In her well-documented study of 120 works of fiction by prairie women writers, thrity-two Americans and thirty-four Canadians, Carol Fairbanks has set out to "re-vision" the lives of prairie women in the United States and Canada: "looking back, seeing with new eyes, and entering old texts from a feminist critical prespective." She moves through chapters on "Women and the Prairie Landscape," "First Wave Women," "White Women and Indians," "Second Wave Women," "The Prairie Town," and "Prairie Born, Prairie Bred" to the final [End Page 641] and climatic "'Miyopayiwin'—The Unity of All Things under Sky."
Her final chapter's affirmation, inspired by the Canadian Byrna Barclay's Summer of the Hungry Pup (1982), is a picture of an Indian woman and a white woman, both grandmothers, turning together, "drawing," in Barclay's words, "the long line in a circle around them: the protective circle of prairie." They are "garmented with space, protected and defined, yet at the same time free and unhampered in their view of the universe." Much earlier in the book Fairbanks quoted Henry Kreisel's polarized images of man on the prairies: "man, the giant-conqueror, and man, the insignificant dwarf always threatened by defeat." "When Kreisel says man," Fairbanks adds, "he obviously means males. Women have not been trapped in this dichotomy. They have rarely identified themselves as giant-conquerors and thus have been able to accommodate themselves to a landscape that insists on being accepted on its own terms." Fairbanks is polarizing too, as throughout her work the honesty of her selections abundantly demonstrates: there were some women who conquered, but mere were many women who were defeated. Still her argument is a welcome corrective to Kreisels too widely accepted dictum.
All of Fairbanks' chapters are instructive, and all of them, especially considering the large number of works she handles, are well stated and abundantly documented. Most impressive of all is the respect with which she treats each and every one of her texts, regardless of vast disparities of literary quality among them. This very even-handedness has its drawbacks, of course: Nellie McClung was a literary ancestress of Margaret Laurence, but their works are poles apart as finished and satisfying creations of each artist's imagination. Nellie was always in a hurry, a proselytizer for our settling of the west, and unremittingly a didactic reformer; Laurence is first and foremost a writer, and her work shows evidence of a Canadian fictional tradition that Nellie helped make but mat Laurence has assimilated, then transcended, so that her characters' dilemmas reach far beyond regional or national boundaries. Exactly the same remark could be made about most, if not all, of the various American authors when set beside Willa Cather.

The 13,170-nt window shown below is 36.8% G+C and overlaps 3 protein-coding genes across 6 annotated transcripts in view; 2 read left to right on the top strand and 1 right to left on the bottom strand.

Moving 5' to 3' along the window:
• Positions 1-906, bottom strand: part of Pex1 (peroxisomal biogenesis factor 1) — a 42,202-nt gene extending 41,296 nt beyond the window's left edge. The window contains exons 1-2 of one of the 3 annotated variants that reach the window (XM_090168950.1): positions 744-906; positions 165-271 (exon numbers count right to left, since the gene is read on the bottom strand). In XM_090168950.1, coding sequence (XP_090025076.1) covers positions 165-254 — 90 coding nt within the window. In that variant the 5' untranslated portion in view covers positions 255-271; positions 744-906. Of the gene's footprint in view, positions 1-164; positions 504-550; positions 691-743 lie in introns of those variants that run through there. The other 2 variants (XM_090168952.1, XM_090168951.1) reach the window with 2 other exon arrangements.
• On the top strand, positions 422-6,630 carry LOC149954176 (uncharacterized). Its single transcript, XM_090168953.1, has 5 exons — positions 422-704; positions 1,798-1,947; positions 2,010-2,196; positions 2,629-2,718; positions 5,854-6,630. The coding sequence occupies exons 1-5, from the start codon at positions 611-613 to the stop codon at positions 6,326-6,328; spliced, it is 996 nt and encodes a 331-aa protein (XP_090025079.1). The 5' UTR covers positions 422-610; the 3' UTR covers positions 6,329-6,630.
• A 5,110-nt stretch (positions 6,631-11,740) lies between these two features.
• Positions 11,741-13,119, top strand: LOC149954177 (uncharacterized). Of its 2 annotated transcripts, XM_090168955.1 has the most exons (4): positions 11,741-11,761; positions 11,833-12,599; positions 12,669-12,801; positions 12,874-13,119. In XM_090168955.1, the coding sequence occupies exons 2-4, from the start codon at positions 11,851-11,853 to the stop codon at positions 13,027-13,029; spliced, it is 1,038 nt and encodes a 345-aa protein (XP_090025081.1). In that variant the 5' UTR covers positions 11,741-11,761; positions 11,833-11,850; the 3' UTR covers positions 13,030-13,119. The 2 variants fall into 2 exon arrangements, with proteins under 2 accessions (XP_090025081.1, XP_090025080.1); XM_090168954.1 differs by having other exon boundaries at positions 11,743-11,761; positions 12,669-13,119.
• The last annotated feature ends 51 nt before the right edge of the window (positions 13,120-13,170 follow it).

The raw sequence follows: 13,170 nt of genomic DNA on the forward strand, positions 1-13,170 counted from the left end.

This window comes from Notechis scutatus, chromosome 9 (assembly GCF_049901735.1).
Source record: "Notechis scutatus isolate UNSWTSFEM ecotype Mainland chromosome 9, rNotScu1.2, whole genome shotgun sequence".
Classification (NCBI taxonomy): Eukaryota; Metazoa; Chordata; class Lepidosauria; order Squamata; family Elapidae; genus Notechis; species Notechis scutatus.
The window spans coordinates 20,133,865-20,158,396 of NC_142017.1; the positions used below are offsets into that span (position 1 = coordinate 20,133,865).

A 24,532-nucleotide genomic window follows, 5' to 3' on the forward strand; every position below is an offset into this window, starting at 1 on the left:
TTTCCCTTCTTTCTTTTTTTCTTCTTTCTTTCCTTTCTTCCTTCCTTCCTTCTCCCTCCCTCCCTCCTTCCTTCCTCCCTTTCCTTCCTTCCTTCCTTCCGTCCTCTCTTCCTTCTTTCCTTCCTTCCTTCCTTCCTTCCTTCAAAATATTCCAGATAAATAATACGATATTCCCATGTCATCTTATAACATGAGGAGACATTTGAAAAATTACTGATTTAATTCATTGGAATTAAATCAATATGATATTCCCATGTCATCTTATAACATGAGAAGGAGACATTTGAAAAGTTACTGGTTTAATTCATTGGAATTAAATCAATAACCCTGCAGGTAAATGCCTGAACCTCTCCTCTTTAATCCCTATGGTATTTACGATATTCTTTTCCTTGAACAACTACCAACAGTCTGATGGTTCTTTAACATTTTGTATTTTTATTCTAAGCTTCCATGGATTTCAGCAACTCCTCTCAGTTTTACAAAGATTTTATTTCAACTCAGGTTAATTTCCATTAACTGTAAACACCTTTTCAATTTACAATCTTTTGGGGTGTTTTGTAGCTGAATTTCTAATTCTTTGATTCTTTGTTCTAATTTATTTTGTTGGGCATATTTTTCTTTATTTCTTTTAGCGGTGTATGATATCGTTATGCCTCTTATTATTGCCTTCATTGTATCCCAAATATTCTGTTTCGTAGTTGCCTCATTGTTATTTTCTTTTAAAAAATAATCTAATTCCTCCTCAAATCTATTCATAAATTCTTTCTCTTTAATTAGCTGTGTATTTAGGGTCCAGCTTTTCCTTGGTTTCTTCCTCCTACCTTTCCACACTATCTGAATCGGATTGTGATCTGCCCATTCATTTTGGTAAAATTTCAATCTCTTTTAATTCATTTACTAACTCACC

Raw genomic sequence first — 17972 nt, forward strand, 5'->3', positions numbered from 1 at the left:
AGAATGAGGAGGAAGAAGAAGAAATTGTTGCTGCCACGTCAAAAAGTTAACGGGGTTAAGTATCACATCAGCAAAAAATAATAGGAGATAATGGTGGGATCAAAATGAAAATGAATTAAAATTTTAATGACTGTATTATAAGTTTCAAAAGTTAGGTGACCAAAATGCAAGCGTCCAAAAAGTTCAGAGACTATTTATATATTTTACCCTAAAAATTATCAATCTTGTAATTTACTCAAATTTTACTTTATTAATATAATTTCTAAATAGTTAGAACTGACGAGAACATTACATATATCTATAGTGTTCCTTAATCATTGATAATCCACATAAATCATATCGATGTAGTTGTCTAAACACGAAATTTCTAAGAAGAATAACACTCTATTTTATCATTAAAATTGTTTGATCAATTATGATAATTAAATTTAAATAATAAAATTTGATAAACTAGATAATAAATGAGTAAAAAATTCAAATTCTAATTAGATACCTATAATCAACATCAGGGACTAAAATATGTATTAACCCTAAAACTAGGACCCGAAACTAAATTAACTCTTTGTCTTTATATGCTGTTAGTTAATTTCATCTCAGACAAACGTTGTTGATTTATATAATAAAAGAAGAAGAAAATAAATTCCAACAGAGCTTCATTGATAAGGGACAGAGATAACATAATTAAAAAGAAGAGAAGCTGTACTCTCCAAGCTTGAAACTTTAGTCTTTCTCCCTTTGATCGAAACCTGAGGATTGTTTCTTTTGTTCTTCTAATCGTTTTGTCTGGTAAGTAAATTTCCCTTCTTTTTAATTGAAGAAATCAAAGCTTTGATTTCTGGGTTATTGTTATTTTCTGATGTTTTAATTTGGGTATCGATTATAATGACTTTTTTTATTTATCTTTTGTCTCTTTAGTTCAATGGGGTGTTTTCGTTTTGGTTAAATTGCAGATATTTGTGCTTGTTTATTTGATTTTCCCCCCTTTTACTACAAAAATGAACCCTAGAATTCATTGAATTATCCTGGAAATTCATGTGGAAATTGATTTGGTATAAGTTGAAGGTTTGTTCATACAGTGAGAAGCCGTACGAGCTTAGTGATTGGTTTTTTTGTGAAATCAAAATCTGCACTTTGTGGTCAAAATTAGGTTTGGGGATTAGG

There are also lacunae caused by Fairbanks' concentration on fiction. McClung, she says, "was not particularly interested in the landscape per se"; a reading of the autobiography, Clearing in the West, provides ample contradiction to this statement. It is there, in fact, that her linkages with Margaret Laurence became most evident, particularly in her descriptions of the beauties of the prairie landscape. Similarly, Laura Goodman Salverson's Confessions of an Immigrant's Daughter, mentioned by Fairbanks in other contexts, provides in itself a casebook on comparative American-Canadian immigrant experience because Salverson and her family encountered both countries. And Gabrielle Roy's memoir, La Détresse et L'Enchantement, puts a completely unremarked context around all her fiction. Its first lines contain this sentence: "I do not know how old I was when I first realized that I was an outsider in my own country" (my translation).
Context, of course, is the crucial factor in this as in all comparative works. It is a pity, I think, that Fairbanks introduces the settling of the American west with the crassly pejorative words of Sacvan Bercovitch: "a pluralistic pragmatic people openly living in...